Will Companies Have to Pay Employees to Take Off Their Clothes?

By Robyn Hagan Cain on February 22, 2013 | Last updated on March 21, 2019

Strippers may not be the only employees who get paid to take off their clothes.

Depending on the outcome in a Supreme Court case next term, workers who are required to wear protective clothing for safety reasons could get paid for donning and doffing their clothes at the beginning and end of the workday.

The Fair Labor Standards Act requires that workers be paid at least the federal minimum wage for all hours worked, and time-and-a-half for hours worked over 40 hours in a week. But the statute does not define "work." In 1947, Congress passed the Portal-to-Portal Act to limit court expansions of the term "work." The Act was intended to prevent unforeseen, retroactive liabilities in agreements between labor and management.

Two years later, in the spirit of that Act, Congress added Section 3(o) to the FLSA. That section excludes from the compensatory time period "any time spent in changing clothes or washing at the beginning or end of each workday which was excluded from measured working time by the express terms of or by custom or practice under a bona fide collective-bargaining agreement applicable to the particular employee."

The statute does not define "clothes." Because that would have been too easy.

Much as the Supreme Court tackled the all-important issue of "what is golf" in 2001, next term it will decide what constitutes "changing clothes."

The plaintiffs in the case, Sandifer v. United States Steel Corporation, argue that the FLSA Section 3(o) doesn't apply in their line of work because their work "clothes" are not clothes, but safety equipment. Specifically, the plaintiff steel workers must wear protective clothing, hard hats, ear plugs, boots, and hoods while they work.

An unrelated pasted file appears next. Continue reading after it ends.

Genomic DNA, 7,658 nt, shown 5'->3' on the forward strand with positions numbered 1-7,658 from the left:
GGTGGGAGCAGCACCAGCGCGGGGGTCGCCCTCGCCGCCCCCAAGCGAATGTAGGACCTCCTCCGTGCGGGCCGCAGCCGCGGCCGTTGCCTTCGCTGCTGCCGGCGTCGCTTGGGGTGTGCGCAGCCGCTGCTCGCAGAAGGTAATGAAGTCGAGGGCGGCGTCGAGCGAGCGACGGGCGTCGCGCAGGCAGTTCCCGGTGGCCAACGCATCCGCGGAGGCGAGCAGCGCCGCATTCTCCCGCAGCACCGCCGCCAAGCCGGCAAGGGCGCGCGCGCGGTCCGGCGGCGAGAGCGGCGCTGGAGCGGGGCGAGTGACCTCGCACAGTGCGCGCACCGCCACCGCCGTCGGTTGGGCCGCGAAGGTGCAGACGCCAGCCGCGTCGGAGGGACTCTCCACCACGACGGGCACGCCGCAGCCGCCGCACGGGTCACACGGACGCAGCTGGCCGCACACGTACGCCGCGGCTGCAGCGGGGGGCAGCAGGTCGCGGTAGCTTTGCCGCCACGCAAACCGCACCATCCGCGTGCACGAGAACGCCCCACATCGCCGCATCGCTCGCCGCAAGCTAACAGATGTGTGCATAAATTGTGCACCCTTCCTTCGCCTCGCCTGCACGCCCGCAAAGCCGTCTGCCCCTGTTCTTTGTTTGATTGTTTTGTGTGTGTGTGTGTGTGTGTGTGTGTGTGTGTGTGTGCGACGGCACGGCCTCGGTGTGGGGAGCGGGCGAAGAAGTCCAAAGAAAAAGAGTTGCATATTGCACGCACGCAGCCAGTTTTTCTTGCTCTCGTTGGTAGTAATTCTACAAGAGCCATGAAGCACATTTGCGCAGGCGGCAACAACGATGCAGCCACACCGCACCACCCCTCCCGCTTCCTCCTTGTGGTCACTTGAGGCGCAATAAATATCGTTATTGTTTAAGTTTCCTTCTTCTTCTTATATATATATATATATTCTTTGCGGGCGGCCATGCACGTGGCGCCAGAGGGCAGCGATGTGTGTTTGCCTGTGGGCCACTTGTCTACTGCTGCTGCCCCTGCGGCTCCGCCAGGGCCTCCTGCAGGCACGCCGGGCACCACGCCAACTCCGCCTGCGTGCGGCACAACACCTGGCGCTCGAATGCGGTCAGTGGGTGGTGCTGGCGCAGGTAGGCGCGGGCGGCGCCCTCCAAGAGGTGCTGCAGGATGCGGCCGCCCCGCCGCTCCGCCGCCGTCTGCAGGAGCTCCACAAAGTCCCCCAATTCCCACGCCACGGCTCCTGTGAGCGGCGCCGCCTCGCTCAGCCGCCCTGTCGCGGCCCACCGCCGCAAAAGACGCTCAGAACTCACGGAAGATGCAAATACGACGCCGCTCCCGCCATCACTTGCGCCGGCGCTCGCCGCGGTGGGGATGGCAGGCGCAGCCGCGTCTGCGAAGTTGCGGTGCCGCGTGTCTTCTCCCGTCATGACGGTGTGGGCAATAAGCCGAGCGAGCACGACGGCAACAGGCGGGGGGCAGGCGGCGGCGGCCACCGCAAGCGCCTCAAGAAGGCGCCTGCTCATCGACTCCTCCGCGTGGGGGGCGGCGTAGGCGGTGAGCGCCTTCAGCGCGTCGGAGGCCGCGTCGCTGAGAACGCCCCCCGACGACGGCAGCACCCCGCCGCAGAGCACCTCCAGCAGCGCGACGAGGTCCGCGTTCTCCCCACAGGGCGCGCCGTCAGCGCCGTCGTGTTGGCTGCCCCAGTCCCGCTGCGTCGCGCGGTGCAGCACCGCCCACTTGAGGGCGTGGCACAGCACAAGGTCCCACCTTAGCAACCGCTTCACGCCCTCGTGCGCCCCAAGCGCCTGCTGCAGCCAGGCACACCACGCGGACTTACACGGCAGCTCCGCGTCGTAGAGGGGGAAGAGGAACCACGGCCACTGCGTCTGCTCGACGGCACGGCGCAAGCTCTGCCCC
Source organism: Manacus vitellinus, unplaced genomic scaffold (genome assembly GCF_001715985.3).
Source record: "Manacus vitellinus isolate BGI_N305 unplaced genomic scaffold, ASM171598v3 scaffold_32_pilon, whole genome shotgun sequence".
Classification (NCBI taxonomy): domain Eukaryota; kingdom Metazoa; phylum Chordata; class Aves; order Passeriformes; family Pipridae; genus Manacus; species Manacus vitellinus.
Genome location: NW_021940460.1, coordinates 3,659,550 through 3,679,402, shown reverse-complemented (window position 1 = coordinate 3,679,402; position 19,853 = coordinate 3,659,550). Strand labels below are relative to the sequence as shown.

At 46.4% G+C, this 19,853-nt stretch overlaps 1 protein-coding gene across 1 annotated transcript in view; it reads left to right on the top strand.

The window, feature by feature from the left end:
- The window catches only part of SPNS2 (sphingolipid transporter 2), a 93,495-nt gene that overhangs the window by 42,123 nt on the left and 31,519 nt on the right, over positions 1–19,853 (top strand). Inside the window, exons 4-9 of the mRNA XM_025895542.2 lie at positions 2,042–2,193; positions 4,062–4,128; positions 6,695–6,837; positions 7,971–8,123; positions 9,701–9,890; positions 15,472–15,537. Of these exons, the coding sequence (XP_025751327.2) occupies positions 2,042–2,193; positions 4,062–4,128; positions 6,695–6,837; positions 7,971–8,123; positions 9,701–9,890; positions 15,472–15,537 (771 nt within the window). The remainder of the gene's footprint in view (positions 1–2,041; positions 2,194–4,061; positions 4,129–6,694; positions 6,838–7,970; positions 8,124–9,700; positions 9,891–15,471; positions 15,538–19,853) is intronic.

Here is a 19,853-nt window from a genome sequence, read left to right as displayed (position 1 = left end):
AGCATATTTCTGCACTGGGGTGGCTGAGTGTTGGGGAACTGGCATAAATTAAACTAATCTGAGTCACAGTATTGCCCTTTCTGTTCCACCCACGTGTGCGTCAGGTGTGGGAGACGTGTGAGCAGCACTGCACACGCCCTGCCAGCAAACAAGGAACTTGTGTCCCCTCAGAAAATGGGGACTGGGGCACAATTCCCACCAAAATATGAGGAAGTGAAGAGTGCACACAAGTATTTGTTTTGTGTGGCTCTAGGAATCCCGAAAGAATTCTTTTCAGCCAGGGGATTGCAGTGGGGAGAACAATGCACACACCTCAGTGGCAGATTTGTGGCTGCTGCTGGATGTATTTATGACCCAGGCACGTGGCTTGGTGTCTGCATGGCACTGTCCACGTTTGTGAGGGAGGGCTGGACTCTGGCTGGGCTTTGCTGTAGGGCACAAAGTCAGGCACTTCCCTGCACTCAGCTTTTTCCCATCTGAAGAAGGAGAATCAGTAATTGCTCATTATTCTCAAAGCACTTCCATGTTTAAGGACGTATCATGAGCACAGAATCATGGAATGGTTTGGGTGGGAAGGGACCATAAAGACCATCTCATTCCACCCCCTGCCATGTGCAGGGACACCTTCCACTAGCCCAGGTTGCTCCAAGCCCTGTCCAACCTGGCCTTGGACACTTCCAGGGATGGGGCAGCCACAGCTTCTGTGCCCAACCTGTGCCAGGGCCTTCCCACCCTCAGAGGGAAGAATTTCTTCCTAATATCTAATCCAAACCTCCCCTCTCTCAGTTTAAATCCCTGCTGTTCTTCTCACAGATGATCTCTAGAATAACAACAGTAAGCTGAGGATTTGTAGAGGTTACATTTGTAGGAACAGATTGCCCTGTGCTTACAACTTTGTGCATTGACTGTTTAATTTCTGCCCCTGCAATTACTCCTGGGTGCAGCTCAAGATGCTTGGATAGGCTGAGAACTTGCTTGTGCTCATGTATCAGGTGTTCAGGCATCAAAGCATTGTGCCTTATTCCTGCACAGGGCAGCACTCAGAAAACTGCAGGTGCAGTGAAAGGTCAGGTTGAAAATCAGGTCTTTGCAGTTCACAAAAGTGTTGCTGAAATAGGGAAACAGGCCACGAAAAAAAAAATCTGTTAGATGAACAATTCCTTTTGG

Though the collective bargaining agreement between U.S. Steel and the steelworkers union does not require compensation for donning and doffing time -- and none of the previous collective bargaining agreements between the parties since 1947 required it either -- the plaintiffs claim that that the FLSA requires compensation for that time. And the FLSA trumps any contrary contractual provision.

The Seventh Circuit Court of Appeals ruled for U.S. Steel in the matter, finding that the protective gear counted as clothing, so the workers' time spent changing in and out of the gear qualified as "changing clothes." The steel workers are appealing that ruling.

If you are counsel for a company that requires workers to wear protective gear, you should follow this case closely. Should the Supreme Court side with the workers, your company may be faced with deciding between overtime pay or less productivity during a standard, 40-hour work week.

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